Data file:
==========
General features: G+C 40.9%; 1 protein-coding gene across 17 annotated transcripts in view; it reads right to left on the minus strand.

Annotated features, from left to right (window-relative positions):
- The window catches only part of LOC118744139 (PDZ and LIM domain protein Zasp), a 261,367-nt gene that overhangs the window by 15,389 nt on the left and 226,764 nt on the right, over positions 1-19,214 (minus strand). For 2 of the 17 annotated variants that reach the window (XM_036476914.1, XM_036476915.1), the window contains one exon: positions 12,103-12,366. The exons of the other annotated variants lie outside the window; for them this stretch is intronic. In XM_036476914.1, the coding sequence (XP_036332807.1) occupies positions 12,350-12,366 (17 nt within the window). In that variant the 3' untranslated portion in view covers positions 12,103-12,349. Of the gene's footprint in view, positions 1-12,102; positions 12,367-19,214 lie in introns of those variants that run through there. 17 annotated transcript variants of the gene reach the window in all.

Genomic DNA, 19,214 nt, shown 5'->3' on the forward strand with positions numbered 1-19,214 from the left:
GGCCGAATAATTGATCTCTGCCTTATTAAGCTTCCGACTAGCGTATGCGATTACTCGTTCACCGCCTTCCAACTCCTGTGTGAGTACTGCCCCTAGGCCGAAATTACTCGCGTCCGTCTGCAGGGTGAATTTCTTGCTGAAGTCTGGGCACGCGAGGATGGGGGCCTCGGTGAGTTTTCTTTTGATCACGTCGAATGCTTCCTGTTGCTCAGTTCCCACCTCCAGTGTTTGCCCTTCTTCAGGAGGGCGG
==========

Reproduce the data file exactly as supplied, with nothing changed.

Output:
General features: G+C 40.9%; 1 protein-coding gene across 17 annotated transcripts in view; it reads right to left on the minus strand.

Annotated features, from left to right (window-relative positions):
- The window catches only part of LOC118744139 (PDZ and LIM domain protein Zasp), a 261,367-nt gene that overhangs the window by 15,389 nt on the left and 226,764 nt on the right, over positions 1-19,214 (minus strand). For 2 of the 17 annotated variants that reach the window (XM_036476914.1, XM_036476915.1), the window contains one exon: positions 12,103-12,366. The exons of the other annotated variants lie outside the window; for them this stretch is intronic. In XM_036476914.1, the coding sequence (XP_036332807.1) occupies positions 12,350-12,366 (17 nt within the window). In that variant the 3' untranslated portion in view covers positions 12,103-12,349. Of the gene's footprint in view, positions 1-12,102; positions 12,367-19,214 lie in introns of those variants that run through there. 17 annotated transcript variants of the gene reach the window in all.

Genomic DNA, 19,214 nt, shown 5'->3' on the forward strand with positions numbered 1-19,214 from the left:
GGCCGAATAATTGATCTCTGCCTTATTAAGCTTCCGACTAGCGTATGCGATTACTCGTTCACCGCCTTCCAACTCCTGTGTGAGTACTGCCCCTAGGCCGAAATTACTCGCGTCCGTCTGCAGGGTGAATTTCTTGCTGAAGTCTGGGCACGCGAGGATGGGGGCCTCGGTGAGTTTTCTTTTGATCACGTCGAATGCTTCCTGTTGCTCAGTTCCCACCTCCAGTGTTTGCCCTTCTTCAGGAGGGCGG